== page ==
YOU SAY: let­ters to the ed­i­tor

Austin American-Statesman - - VIEWPOINTS -

Ad­dress shoot­ing tragedy

An­other mass shoot­ing; is it OK yet to have a dis­cus­sion on the ac­tions we can take as a na­tion to re­duce th­ese tragic events? Let’s get past the usual ar­gu­ments — “Guns don’t kill peo­ple, peo­ple do,” or “If some­one in the school had a gun this could have been pre­vented.” — and take a rea­soned ap­proach to this grow­ing prob­lem. Yes, pas­sions are high but this is pre­cisely the time to act. To­day is the day. Dar­ius Ter­rell


Stand up to NRA

How many more in­no­cent by­s­tanders will die be­fore po­lit­i­cal lead­ers of this coun­try stand up to the NRA and have mean­ing­ful dis­cus­sions to tighten our gun laws? In­stead, gun con­trol laws are off the ta­ble so that gun zealots can en­joy play­ing with their toys, re­gard­less the cost of in­no­cent lives.

Many will ar­gue that the guns used in Con­necti­cut would not have been im­pacted by re­strict­ing rapid-fire au­to­matic ri­fles. But, could re­strict­ing the types of clips used in the guns have helped to re­duce the num­ber of fa­tal­i­ties? I sup­pose the NRA and its fol­low­ers will have a dif­fer­ent so­lu­tion. Teach­ers (or even the kids) should be al­lowed to carry con­cealed weapons on school grounds. Gil­berto Men­doza


Back­ground checks

If we can­not con­trol the sale of au­to­matic weapons and other firearms, we can at least get tougher on the back­ground check and ex­tend the wait­ing pe­riod. Why wait for the next dis­as­ter? It could hap­pen right here in our back­yard. Sports­men don’t use the kind of weapons that mass mur­der­ers do.

Bill Shaw


Post­par­tum ster­il­iza­tion

Re: Dec. 9 ar­ti­cle, “Pub­lic health, re­li­gion col­lide.”

Only one thing was miss­ing from Ralph K.M. Haurwitz and Mary Ann Roser’s ex­cel­lent re­port­ing on the im­pacts of Catholic own­er­ship of our pub­lic hospi­tal in Austin and the pri­mary teach­ing hospi­tal for the new UT Med­i­caid School: While fu­ture med­i­cal stu­dents and res­i­dents may re­ceive their women’s health train­ing in other fa­cil­i­ties, the women and men re­ceiv­ing care in Catholic-owned pub­lic hos­pi­tals do not have ac­cess to the same level of care as they would in non-re­li­giously af­fil­i­ated in­sti­tu­tions. This is par­tic­u­larly ev­i­dent in the case of ac­cess to post­par­tum fe­male ster­il­iza­tion. Fe­male ster­il­iza­tion is used by 38 per­cent of women who have chil­dren and statewide, post­par­tum ster­il­iza­tions fol­low more than 10 per­cent of de­liv­er­ies. How­ever, un­der cur­rent Se­ton pol­icy, 0 per­cent of the more than 7,000 women who de­liver each year in any of the four Se­ton-owned hos­pi­tals with high de­liv­ery vol­umes in Austin can ac­cess post­par­tum ster­il­iza­tion. Joseph E. Pot­ter and Amanda J. Steven­son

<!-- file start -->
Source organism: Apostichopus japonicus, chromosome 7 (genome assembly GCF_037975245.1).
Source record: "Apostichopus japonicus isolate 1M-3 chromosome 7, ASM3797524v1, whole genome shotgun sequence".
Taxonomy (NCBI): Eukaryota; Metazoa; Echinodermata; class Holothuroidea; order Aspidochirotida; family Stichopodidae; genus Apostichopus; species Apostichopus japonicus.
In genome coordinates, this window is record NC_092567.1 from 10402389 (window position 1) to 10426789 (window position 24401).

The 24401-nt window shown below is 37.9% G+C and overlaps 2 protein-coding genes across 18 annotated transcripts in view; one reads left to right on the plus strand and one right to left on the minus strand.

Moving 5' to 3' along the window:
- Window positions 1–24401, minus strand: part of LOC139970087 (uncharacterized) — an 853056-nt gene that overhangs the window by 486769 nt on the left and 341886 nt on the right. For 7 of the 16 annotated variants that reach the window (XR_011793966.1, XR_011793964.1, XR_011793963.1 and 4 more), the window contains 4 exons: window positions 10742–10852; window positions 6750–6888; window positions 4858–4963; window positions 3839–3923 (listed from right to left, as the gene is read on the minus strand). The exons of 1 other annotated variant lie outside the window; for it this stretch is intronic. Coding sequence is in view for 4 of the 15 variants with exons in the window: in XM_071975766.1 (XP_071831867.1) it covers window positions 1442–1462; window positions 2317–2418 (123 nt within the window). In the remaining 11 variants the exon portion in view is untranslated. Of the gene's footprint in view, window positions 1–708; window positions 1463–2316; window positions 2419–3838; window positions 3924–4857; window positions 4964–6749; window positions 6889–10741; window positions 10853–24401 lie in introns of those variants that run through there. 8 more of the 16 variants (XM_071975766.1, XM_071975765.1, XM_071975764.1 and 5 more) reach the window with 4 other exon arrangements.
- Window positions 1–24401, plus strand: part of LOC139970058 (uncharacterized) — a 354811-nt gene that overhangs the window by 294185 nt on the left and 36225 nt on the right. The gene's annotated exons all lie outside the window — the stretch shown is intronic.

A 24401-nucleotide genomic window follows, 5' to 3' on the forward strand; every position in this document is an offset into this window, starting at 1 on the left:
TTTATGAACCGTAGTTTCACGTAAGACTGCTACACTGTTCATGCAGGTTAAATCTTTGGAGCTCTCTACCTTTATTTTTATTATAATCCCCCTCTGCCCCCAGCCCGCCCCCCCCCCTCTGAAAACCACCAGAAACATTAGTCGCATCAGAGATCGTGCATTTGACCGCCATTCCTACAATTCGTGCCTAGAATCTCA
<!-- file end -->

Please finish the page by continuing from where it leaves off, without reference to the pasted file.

Austin steve­

Be­ware what you vote for

Lots of “gloat­ing” go­ing on by Democrats. Hope they feel the same way a few years from now. Na­tional debt ap­proach­ing $20 tril­lion, 47 per­cent ex­ceed­ing 50 per­cent, un­em­ploy­ment not im­prov­ing, price of gas not down to $1.83 per gal­lon when Pres­i­dent Barack Obama took of­fice.

Obama care, in­creased pre­mi­ums and taxes. Those of y’all ap­proach­ing Medi­care will have dif­fi­culty find­ing a doc­tor. Ef­fec­tive the first of the year, Obama is re­duc­ing by 27 per­cent re­im­burse­ment to doc­tors, not to men­tion the num­ber of busi­nesses that will fire em­ploy­ees, re­duce their pay, or in­crease their health­care con­tri­bu­tions so they can af­ford Obama care. More than 6,000 new reg­u­la­tions, some al­ready tak­ing place and the rest ex­pected to be­come the “law of the land” in 2013? In­creased taxes? I’ll sub­mit an up­date “let­ter” to­ward the end of 2012 so you can cel­e­brate (?) your vote for Obama. Bob Var­shal


Se­ton care and taxes

Re: Dec. 13 let­ter to the ed­i­tor, “Se­ton’s char­ity care.”

Se­ton’s char­ity and re­al­ity: The writer as­serts that the hun­dreds of mil­lions in char­ity dol­lars spent by Se­ton ev­ery year don’t come from tax­pay­ers. Well, I’m a tax­payer and had her­nia surgery at Se­ton North­west a few years ago. I en­tered the hospi­tal at 6 a.m. and was done and out by 9:30 a.m. The cost for 31/2 hours in the hospi­tal? $10,000. And that didn’t in­clude the sur­geon or the anes­the­si­ol­o­gist. My share, af­ter in­surance, was $5,900. An as­so­ciate of mine had an emer­gency af­ter a mi­nor traf­fic ac­ci­dent and went to Se­ton emer­gency. Her bill for a half-hour stay. $3,400. Not a joke, but the truth. And that’s where all this hun­dreds of mil­lions in char­ity are coming from; we, the tax­pay­ers, paying ex­or­bi­tant med­i­cal bills.

Water vs. rice crop

Re: Dec. 13 ar­ti­cle, “Drought could be­come worst ever, they say.”

Here’s an easy way to de­cide which side the state needs to be on in the bat­tle over who gets the ever-dwin­dling sup­ply of water in the High­land Lakes chain. Can you live with­out rice? You bet. Can you live with­out water? Not so much. Politi­cians need to grow a spine and make it clear that ship­ping thou­sands of acrefeet of pre­cious water hun­dreds of miles south to help grow one of the most wa­ter­in­ten­sive crops on Earth is not go­ing to hap­pen un­til the lakes are full again. Pe­riod. Joe Piscitelli

Le­an­der Bill Schiff mann

Lago Vista

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